Sartell City Council member Mike Chisum said it best: “They (roundabouts) are not a tourist attraction; they’re not a claim to fame; they’re a traffic tool . . . a glorified stop sign.”
Chisum made his comments at the March 27 city-council meeting just before voting against a roundabout-landscaping proposal. On a 3-1 vote, the proposal was approved by Mayor Sarah Jane Nicoll and council members Ryan Fitzthum and Pat Lynch. Fitzthum, however, noted he has serious reservations about the cost involved and – with the mayor – will meet with the landscaper to find out more about the project and its estimated cost. Council member David Peterson was not at the March 27 meeting.
What the council approved at the March 27 meeting was a proposal to landscape three roundabouts in Sartell – two on Pinecone Road (Scout Drive, Second Street S.) a cost of up to $80,000, the other (Heritage Drive) at a cost of up to $20,000.
After that decision, many readers contacted the Sartell-St. Stephen Newsleader to express their vigorous disagreement with the decision, saying that is way too much money to spend just to landscape roundabouts – any roundabouts. Some noted they had landscaped their yards with new grass, trees and shrubs for a fraction of that cost. Why should a roundabout be so expensive? Some readers said that money would be better spent on other city needs, such as road repairs or park amenities, for examples.
This talk about landscaping of roundabouts began at the city council in February 2016. At that time, a committee was formed to study the matter. The impetus, said Sartell Financial Director/City Administrator Mary Degiovanni, was to arrive at a lower cost and to have city input as to how the roundabouts would be landscaped. Years ago, a roundabout at Heritage and 50th was landscaped at a cost of $60,000, a decision that was in the engineering contract of which the city had no control as to the roundabout-landscaping specifics. That is why the city wanted to find a less-expensive solution with its own input, Degiovanni noted. The money to pay for the landscaping is money left over from the Pinecone Road repair and reconstruction project.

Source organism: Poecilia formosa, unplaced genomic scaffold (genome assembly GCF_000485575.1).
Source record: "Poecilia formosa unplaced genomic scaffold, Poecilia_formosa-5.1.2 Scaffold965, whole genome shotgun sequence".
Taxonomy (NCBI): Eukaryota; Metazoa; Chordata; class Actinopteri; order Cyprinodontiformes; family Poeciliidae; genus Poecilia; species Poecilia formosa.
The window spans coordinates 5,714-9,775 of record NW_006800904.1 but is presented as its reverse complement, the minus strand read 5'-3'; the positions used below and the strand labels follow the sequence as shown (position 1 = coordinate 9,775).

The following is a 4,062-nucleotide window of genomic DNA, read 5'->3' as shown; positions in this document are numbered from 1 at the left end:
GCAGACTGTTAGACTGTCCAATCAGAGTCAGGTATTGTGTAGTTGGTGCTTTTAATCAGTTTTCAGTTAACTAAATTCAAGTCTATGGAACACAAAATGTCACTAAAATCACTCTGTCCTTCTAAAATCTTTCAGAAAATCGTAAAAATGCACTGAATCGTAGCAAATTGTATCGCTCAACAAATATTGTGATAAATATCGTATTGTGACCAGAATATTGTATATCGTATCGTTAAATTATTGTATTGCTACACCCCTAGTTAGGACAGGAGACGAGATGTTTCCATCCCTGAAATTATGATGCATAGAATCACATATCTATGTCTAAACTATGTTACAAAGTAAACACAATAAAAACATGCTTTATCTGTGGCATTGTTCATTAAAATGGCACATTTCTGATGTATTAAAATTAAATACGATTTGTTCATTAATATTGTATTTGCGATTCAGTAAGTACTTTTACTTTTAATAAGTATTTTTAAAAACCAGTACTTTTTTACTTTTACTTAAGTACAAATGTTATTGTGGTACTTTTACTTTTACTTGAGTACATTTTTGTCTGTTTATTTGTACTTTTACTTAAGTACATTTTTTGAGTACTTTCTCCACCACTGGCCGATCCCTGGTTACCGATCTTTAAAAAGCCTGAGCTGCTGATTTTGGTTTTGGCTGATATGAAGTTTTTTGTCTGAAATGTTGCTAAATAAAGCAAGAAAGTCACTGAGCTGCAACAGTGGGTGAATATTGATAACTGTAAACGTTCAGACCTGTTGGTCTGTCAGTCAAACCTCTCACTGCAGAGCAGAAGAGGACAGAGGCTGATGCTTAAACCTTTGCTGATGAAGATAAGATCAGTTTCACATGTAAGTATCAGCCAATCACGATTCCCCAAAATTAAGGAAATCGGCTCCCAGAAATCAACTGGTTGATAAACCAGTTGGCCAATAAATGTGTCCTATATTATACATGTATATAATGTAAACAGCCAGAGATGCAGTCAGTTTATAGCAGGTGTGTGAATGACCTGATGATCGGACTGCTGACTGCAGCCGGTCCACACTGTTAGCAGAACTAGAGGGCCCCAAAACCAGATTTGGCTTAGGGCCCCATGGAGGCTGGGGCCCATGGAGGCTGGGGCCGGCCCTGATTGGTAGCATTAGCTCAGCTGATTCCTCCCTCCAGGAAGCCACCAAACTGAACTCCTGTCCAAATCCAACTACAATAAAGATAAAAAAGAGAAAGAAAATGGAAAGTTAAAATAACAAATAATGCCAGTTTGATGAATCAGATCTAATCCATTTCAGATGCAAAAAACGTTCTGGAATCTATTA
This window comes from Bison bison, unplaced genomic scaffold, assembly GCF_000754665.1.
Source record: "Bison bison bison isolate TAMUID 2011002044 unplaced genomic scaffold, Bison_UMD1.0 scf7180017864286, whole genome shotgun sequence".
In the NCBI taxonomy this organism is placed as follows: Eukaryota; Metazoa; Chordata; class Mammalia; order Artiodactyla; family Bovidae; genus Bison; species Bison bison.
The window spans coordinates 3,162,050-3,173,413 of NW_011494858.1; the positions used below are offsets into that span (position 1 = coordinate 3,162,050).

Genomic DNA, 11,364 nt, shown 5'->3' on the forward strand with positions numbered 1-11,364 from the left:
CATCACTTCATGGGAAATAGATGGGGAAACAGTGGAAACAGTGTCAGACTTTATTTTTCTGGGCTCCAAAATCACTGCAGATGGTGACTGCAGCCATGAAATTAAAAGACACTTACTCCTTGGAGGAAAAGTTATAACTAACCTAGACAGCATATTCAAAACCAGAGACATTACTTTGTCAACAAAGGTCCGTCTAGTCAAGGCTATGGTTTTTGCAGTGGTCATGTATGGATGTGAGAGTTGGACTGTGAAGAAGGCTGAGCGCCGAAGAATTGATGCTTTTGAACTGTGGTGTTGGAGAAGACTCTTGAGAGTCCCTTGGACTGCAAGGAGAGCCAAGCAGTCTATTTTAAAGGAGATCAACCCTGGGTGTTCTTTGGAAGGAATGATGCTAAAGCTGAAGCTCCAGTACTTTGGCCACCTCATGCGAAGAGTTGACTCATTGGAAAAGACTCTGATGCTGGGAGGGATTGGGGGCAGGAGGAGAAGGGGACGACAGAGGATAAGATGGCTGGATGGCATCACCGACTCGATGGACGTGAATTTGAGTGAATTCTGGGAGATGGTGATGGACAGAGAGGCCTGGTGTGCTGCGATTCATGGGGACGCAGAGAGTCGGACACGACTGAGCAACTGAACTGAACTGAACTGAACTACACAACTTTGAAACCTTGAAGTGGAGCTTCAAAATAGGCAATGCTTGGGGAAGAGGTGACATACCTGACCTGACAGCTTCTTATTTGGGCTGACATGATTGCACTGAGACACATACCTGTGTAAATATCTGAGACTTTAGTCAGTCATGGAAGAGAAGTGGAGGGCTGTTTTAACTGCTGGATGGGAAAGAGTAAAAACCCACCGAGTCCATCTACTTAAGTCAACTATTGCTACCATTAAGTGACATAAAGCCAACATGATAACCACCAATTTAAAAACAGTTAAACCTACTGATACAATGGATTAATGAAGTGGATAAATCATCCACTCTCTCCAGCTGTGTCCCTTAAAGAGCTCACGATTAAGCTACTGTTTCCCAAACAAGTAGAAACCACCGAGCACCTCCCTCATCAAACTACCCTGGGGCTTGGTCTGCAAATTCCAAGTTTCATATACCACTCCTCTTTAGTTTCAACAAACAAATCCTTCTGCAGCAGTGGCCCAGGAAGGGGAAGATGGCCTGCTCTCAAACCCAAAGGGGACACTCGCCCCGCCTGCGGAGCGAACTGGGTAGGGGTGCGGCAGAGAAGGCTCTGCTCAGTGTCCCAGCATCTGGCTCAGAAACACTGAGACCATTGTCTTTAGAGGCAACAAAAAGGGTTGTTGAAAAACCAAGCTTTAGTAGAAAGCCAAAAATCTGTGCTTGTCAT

She also said nearby cities, like Sauk Rapids, have spent similar amounts of money – in some cases, far more – to landscape their roundabouts. However, just because other cities spent that much, does that mean Sartell should, too?
Degiovanni and Mayor Nicoll have emphasized the roundabouts should be aesthetic, attractive to motorists. However, who cares – while circling a roundabout – whether they are pretty or not? What is wrong with simple grass and perhaps a few shrubs? The plain green-grass mound of a roundabout, to most motorists anyway, looks perfectly fine – even attractive. Just who is going to stop to admire the spiffy landscaping? Wouldn’t it be far better to spend that money to landscape areas of the city, like Town Square, where pedestrians could admire the beauty while strolling or biking?
Degiovanni said even a minimal landscaping – grass, a tree or two – would still cost about $20,000 per roundabout. Most people who’ve landscaped their lawns, even with automatic sprinkler systems, would balk at that amount. If the roundabouts are hooked up to water, as we’re told they are, why would installation of an automatic soaker system add so much to the cost?
The public has not been given specific plans as to the landscaping, not even an artist’s conceptual drawing. What landscape features could possibly cost that much? Residents deserve answers.
The Sartell city financial director (Degiovanni), city staff, council and department heads recently received glowing praise in an annual audit for excellent handling of finances and for keeping taxes and costs down. They truly deserve residents’ thanks. However, is this roundabout-landscaping project an example of keeping costs down? It certainly doesn’t seem so.
Dalman was born and raised in South St. Cloud, graduated from St. Cloud Tech High School, then graduated from St. Cloud State University with a degree in English (emphasis on American and British literature) and mass communications (emphasis on print journalism). He studied in London, England for a year (1980-81) where he concentrated on British literature, political science, the history of Great Britain and wrote a book-length study of the British writer V.S. Naipaul. Dalman has been a reporter and weekly columnist for more than 30 years and worked for 16 of those years for the Alexandria Echo Press.